According to The Chief, the city has proposed massive healthcare cuts in the next round of budget negotiations for uniformed city employees.
The [Local 831] union’s release stated that the city was seeking new medical deductibles from its members and trying to force them to use municipal hospitals and their affiliated doctors rather than private ones and the physicians who were connected to those facilities by raising non-municipal-hospital in-patient co-payments from $300 to $3,000 and outside primary-care doctor and specialist co-payments from $15 to $40.
In addition, the PBA said, the city had demanded that its contributions to the union’s health and welfare funds be reduced by 57 percent, and that the union’s annuity fund be eliminated.
In other words, the city wants to pay less -far less- and offer less to city employees for healthcare. And they want to push it through this round of contract negotiations. This includes:
- A 10 times increase in copayments for hospitalized people who keep their own hospital and doctor
- The introduction of deductibles for all city uniformed employees
- An almost 300% increase in copays to visit a doctor
- A precedent where the city commits itself less to PBA health and welfare fund by 57%
Oh ands all this with a less than 1% increase in pay for uniformed unions, another pattern which will surely repeat itself with non uniformed unions like the concession-prone UFT.
To give you a sense of how much that would hurt city employees, you would need to understand how much money that means to an average city employee who has a family. By in large, the city pays $20,000 in healthcare for that employee and his/her family. That 20k, is deferred, tax free compensation. You should add that amount to whatever you're paid each year because that's part of how you are compensated.
That money has been paying for less and less in recent years and there is no end of that pattern anywhere in sight. The next logical step is for the city to defer at least some of that cost onto the employee. Increased copays are one example of how this is done. But another example comes by way of deductibles: Make that city employee pay for the $500 or $1000 worth of medical bills and the city will have to spend less.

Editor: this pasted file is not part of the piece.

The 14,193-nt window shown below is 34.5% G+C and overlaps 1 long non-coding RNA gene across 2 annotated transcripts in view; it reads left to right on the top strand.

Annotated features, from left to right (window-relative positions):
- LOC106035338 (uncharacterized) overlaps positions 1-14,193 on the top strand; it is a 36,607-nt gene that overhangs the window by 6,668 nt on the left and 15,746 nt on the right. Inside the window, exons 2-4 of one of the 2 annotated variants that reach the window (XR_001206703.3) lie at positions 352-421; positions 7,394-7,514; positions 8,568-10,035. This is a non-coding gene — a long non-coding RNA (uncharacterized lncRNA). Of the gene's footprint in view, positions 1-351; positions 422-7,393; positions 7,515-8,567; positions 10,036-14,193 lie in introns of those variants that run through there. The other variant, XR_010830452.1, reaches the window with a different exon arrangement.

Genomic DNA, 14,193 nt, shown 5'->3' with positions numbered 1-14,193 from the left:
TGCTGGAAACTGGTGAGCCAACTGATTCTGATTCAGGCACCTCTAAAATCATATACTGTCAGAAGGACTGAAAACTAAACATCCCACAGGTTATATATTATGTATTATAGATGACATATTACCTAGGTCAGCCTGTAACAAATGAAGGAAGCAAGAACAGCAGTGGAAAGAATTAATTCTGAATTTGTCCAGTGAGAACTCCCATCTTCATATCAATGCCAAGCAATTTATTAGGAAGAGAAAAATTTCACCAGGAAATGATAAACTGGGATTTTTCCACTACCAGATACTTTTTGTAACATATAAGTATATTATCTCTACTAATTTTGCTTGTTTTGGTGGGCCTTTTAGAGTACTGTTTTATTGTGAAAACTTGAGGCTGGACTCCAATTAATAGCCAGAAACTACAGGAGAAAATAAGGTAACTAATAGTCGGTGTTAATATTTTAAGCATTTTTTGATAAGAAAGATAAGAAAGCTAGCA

So let's deductibles are introduced and the amount set is $1000. Well that's $1,000 less than in compensation that the city employee will be making each year.
Let's say a city hospital or clinic is too far for an employee who lives in the suburbs and that employee's child has his or her tonsils taken out. Well that's $3,000 less in compensation that the city employee will be making that year because of the massive increase in hospital copays.
You see? A healthcare agreement like this takes as much as four, seven or even ten thousand dollars from city employee each year. And it is being proposed in exchange for a small 1% increase in cash.
These negotiations will put a dollar in our left pocket, and take $10 from our right. It is beyond insulting. It will cause real financial hardship for city employees.
And, like all healthcare savings, it will hurt employees with families, many of which are over forty, more than anyone.
I recently saw several teachers from West Virginia visit New York for a conference on why their strike was so successful. When asked How were all of these teacher unions able to organize, one teacher responded by saying "What really did it for me was healthcare. I found myself making less -far less- than I was because of these increasing healthcare costs I had to deal with". He went on to describe how he ultimately decided he had no other choice but to go out on strike.
These givebacks asks the city is asking are absolutely insane.